Pig’s kidney given to brain-dead human in US

Published October 22, 2021
A genetically engineered pig kidney appears healthy during a transplant operation at NYU Langone in New York, US, in this undated handout photo. — Reuters
A genetically engineered pig kidney appears healthy during a transplant operation at NYU Langone in New York, US, in this undated handout photo. — Reuters

NEW YORK: Surgeons in the United States claimed on Wednesday they had successfully given a pig’s kidney to a person in a transplant breakthrough they hope could ultimately solve donor organ shortages.

The recipient was brain-dead, meaning they were already on artificial life support with no prospect of recovering.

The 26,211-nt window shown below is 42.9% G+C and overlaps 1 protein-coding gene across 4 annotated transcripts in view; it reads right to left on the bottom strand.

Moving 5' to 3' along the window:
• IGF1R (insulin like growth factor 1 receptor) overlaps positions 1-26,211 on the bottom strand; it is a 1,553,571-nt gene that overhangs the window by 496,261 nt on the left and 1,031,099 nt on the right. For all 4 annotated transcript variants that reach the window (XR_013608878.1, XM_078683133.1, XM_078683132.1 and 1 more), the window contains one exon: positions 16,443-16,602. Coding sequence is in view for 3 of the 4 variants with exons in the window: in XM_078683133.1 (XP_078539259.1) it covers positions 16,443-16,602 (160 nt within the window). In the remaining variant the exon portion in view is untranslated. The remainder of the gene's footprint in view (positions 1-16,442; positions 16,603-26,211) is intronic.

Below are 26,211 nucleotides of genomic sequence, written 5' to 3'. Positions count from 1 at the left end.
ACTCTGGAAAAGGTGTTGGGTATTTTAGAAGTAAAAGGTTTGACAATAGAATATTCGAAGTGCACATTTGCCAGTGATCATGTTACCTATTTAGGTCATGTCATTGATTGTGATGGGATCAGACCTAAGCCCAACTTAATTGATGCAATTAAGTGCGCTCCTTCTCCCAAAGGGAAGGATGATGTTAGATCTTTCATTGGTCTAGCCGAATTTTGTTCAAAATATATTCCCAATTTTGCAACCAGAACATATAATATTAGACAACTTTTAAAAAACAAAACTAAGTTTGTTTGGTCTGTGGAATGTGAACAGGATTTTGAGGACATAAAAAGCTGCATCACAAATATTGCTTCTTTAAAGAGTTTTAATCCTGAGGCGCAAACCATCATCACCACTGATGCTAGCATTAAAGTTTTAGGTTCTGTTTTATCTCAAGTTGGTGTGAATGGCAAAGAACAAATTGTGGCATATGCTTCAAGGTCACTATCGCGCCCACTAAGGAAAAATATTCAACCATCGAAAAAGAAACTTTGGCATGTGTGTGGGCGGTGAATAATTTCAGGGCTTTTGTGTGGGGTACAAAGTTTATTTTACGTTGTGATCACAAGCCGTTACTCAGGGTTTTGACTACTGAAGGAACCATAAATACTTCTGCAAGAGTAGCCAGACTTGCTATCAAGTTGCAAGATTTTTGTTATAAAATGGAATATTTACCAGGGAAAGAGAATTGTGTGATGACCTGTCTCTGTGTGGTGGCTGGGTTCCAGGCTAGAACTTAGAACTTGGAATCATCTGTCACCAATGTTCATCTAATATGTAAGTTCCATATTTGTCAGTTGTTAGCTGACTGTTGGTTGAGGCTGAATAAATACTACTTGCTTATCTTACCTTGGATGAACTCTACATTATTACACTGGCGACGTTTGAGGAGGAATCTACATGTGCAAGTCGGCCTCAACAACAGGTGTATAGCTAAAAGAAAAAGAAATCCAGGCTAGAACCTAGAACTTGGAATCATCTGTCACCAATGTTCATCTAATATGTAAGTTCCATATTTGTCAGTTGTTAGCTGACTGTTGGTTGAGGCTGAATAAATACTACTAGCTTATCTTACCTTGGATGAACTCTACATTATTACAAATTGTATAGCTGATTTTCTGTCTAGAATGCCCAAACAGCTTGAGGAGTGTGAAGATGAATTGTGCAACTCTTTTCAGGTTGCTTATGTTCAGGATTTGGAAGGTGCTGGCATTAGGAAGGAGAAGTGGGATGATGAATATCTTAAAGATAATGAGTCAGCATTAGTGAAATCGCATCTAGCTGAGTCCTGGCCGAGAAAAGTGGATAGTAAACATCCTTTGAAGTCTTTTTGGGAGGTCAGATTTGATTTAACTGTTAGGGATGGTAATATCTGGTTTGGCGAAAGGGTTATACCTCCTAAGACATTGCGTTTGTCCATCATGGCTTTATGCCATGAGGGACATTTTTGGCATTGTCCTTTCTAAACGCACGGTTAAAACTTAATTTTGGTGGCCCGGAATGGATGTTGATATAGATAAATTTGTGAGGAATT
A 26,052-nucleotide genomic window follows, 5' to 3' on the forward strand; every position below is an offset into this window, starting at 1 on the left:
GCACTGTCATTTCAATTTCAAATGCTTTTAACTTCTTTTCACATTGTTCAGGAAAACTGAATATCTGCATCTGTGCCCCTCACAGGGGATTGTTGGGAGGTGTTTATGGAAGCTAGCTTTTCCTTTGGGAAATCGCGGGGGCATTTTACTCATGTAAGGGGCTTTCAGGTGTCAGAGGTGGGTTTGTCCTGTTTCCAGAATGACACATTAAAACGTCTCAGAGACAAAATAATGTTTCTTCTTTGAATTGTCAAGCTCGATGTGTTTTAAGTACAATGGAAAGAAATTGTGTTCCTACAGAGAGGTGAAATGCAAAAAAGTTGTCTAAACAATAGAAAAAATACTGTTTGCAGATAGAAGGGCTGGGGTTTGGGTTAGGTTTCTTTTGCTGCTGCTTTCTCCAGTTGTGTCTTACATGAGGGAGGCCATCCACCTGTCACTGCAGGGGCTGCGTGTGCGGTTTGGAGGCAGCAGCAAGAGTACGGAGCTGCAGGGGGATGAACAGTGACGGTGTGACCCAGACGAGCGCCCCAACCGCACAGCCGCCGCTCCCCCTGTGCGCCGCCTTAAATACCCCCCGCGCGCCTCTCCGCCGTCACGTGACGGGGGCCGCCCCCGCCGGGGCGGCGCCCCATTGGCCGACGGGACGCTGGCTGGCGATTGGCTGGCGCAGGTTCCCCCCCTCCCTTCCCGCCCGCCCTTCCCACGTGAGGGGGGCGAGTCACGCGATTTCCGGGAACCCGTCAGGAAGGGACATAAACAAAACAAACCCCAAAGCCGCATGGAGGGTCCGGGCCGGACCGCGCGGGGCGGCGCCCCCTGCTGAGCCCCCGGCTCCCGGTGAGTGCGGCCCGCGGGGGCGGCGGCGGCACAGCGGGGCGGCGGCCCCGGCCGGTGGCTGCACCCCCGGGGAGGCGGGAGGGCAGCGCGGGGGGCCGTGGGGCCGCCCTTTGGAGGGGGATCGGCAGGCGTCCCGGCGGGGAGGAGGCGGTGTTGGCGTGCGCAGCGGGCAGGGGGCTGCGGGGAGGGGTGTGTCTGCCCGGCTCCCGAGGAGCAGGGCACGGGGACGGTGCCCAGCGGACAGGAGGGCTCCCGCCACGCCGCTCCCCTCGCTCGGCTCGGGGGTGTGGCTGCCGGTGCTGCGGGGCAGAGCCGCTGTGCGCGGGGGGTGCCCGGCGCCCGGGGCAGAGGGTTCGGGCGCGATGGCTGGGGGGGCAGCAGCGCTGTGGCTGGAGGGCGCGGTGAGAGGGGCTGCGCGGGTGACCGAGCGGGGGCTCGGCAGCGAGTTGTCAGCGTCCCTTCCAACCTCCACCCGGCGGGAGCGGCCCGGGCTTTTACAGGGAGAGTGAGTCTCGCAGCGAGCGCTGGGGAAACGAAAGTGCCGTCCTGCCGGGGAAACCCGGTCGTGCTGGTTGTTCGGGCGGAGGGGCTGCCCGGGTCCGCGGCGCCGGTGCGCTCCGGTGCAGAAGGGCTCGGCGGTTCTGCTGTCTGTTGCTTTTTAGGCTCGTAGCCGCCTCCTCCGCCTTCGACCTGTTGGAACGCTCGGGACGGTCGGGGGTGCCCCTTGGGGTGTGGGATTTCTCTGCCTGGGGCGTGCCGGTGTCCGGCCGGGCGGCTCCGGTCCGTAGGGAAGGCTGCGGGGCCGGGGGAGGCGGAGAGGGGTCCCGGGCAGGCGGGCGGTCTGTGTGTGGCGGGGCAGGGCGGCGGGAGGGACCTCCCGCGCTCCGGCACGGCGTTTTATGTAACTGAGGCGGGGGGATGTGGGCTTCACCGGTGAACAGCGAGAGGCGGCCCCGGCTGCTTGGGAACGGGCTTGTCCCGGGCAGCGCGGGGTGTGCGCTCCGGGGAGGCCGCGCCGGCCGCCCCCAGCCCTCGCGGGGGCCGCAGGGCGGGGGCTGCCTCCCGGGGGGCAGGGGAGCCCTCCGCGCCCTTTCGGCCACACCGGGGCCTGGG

The kidney came from a pig that had been genetically modified to stop the organ being recognised by the body as “foreign” and being rejected.

The work is not yet peer-reviewed or published, but there are plans for this. Experts say it is the most advanced experiment in the field so far. Similar tests have been done in non-human primates, but not people, until now.

During the two-hour operation at the New York University Langone Health medical centre, the surgeons connected the donor pig kidney to the blood vessels of the brain-dead recipient to see if it would function normally once plumbed in, or be rejected.

Over the next two-and-a-half days they closely monitored the kidney, running numerous checks and tests.

Published in Dawn, October 22nd, 2021

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